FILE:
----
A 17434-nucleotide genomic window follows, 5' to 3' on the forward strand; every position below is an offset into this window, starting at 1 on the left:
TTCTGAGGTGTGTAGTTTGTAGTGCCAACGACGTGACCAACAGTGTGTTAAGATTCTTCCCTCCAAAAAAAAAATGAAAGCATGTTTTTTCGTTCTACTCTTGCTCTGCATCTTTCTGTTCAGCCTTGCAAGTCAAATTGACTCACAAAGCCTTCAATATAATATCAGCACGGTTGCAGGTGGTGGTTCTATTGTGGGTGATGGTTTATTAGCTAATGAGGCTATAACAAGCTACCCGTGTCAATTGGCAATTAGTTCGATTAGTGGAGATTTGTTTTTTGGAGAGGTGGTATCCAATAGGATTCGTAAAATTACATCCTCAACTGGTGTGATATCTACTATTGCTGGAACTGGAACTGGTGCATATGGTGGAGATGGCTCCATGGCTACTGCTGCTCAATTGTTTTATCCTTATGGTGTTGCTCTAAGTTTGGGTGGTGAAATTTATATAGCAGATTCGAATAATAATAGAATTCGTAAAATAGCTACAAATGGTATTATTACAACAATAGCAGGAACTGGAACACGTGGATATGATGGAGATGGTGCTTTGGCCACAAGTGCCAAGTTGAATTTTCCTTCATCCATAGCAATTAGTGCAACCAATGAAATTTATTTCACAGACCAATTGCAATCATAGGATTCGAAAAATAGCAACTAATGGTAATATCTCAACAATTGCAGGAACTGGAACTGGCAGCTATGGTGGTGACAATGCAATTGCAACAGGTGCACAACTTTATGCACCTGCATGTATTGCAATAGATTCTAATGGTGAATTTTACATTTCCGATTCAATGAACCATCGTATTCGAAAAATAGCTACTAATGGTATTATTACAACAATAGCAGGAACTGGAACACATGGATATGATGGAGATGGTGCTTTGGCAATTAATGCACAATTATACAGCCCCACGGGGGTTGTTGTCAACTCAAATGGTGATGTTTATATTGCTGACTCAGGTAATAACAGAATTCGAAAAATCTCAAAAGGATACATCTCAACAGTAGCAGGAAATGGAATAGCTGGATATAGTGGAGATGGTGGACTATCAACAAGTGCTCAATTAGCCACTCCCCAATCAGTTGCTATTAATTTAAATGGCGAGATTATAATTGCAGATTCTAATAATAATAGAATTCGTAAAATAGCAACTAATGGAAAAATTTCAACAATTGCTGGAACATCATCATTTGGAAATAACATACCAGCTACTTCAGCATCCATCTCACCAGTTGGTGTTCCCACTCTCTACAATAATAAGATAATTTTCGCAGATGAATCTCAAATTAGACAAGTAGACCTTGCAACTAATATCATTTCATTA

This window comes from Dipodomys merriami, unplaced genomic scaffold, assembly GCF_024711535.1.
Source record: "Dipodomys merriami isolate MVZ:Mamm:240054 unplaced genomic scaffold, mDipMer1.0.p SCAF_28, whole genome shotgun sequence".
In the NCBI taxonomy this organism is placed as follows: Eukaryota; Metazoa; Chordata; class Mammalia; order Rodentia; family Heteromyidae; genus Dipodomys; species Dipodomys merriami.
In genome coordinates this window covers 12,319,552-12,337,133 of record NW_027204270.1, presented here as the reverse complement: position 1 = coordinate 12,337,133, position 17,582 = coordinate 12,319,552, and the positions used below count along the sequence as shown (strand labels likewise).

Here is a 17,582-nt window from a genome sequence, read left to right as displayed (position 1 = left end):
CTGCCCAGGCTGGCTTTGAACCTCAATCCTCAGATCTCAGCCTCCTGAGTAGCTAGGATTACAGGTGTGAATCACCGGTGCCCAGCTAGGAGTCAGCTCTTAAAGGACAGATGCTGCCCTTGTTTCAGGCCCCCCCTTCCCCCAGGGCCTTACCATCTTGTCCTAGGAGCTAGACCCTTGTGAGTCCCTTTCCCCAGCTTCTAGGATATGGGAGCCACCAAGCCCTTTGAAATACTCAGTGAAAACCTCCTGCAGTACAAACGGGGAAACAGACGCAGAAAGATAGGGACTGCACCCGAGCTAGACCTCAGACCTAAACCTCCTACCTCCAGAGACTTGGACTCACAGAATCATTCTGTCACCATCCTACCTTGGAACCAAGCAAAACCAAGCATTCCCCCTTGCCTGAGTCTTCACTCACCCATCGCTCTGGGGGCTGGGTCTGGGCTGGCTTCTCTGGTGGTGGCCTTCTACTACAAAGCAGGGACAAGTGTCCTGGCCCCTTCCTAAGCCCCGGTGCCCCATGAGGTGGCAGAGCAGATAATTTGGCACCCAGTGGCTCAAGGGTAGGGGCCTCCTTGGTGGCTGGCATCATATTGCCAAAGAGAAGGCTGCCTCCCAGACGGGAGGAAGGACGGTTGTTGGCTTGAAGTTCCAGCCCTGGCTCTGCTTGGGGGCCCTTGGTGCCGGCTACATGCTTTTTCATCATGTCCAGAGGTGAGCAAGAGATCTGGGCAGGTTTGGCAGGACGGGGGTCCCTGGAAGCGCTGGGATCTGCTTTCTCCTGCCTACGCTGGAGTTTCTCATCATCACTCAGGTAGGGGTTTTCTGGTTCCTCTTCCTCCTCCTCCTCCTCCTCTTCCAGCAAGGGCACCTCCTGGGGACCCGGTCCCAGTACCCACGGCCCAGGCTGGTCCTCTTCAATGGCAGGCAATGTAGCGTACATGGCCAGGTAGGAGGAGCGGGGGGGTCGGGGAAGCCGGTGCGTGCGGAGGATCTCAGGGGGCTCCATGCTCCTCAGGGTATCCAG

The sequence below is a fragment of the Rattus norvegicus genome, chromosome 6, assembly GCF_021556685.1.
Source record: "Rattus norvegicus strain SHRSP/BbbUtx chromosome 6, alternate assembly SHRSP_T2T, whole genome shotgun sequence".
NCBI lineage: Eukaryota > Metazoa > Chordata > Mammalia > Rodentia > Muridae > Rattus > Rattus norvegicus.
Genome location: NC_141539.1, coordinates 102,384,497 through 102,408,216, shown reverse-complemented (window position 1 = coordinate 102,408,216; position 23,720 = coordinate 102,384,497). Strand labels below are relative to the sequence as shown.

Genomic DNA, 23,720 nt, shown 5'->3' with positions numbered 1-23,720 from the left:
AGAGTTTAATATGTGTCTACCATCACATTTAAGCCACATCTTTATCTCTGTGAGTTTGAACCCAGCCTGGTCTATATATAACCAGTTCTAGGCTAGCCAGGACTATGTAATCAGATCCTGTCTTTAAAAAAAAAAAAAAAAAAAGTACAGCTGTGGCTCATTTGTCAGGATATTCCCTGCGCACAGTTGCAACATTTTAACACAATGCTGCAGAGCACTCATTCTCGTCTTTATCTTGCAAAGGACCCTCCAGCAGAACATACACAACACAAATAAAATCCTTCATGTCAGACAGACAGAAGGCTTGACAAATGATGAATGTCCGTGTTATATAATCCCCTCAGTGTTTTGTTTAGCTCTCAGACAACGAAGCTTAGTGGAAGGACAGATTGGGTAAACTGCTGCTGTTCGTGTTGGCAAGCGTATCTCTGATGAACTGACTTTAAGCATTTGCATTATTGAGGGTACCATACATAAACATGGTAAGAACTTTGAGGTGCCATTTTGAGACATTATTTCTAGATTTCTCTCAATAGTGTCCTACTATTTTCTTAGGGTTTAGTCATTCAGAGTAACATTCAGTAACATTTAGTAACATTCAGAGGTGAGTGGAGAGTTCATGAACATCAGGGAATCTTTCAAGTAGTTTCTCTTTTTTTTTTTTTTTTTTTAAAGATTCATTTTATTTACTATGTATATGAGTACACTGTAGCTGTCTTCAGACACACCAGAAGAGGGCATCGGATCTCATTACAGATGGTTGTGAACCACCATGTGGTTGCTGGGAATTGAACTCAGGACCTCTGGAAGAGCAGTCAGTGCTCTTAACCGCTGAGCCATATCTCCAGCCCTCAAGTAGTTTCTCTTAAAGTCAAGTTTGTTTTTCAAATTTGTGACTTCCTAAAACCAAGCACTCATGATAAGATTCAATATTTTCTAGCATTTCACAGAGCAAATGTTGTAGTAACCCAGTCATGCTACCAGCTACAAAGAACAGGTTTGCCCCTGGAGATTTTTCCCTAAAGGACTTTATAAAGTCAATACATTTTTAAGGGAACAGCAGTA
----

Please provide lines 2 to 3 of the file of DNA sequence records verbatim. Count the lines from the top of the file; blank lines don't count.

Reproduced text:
TTCTGAGGTGTGTAGTTTGTAGTGCCAACGACGTGACCAACAGTGTGTTAAGATTCTTCCCTCCAAAAAAAAAATGAAAGCATGTTTTTTCGTTCTACTCTTGCTCTGCATCTTTCTGTTCAGCCTTGCAAGTCAAATTGACTCACAAAGCCTTCAATATAATATCAGCACGGTTGCAGGTGGTGGTTCTATTGTGGGTGATGGTTTATTAGCTAATGAGGCTATAACAAGCTACCCGTGTCAATTGGCAATTAGTTCGATTAGTGGAGATTTGTTTTTTGGAGAGGTGGTATCCAATAGGATTCGTAAAATTACATCCTCAACTGGTGTGATATCTACTATTGCTGGAACTGGAACTGGTGCATATGGTGGAGATGGCTCCATGGCTACTGCTGCTCAATTGTTTTATCCTTATGGTGTTGCTCTAAGTTTGGGTGGTGAAATTTATATAGCAGATTCGAATAATAATAGAATTCGTAAAATAGCTACAAATGGTATTATTACAACAATAGCAGGAACTGGAACACGTGGATATGATGGAGATGGTGCTTTGGCCACAAGTGCCAAGTTGAATTTTCCTTCATCCATAGCAATTAGTGCAACCAATGAAATTTATTTCACAGACCAATTGCAATCATAGGATTCGAAAAATAGCAACTAATGGTAATATCTCAACAATTGCAGGAACTGGAACTGGCAGCTATGGTGGTGACAATGCAATTGCAACAGGTGCACAACTTTATGCACCTGCATGTATTGCAATAGATTCTAATGGTGAATTTTACATTTCCGATTCAATGAACCATCGTATTCGAAAAATAGCTACTAATGGTATTATTACAACAATAGCAGGAACTGGAACACATGGATATGATGGAGATGGTGCTTTGGCAATTAATGCACAATTATACAGCCCCACGGGGGTTGTTGTCAACTCAAATGGTGATGTTTATATTGCTGACTCAGGTAATAACAGAATTCGAAAAATCTCAAAAGGATACATCTCAACAGTAGCAGGAAATGGAATAGCTGGATATAGTGGAGATGGTGGACTATCAACAAGTGCTCAATTAGCCACTCCCCAATCAGTTGCTATTAATTTAAATGGCGAGATTATAATTGCAGATTCTAATAATAATAGAATTCGTAAAATAGCAACTAATGGAAAAATTTCAACAATTGCTGGAACATCATCATTTGGAAATAACATACCAGCTACTTCAGCATCCATCTCACCAGTTGGTGTTCCCACTCTCTACAATAATAAGATAATTTTCGCAGATGAATCTCAAATTAGACAAGTAGACCTTGCAACTAATATCATTTCATTA

This window comes from Dipodomys merriami, unplaced genomic scaffold, assembly GCF_024711535.1.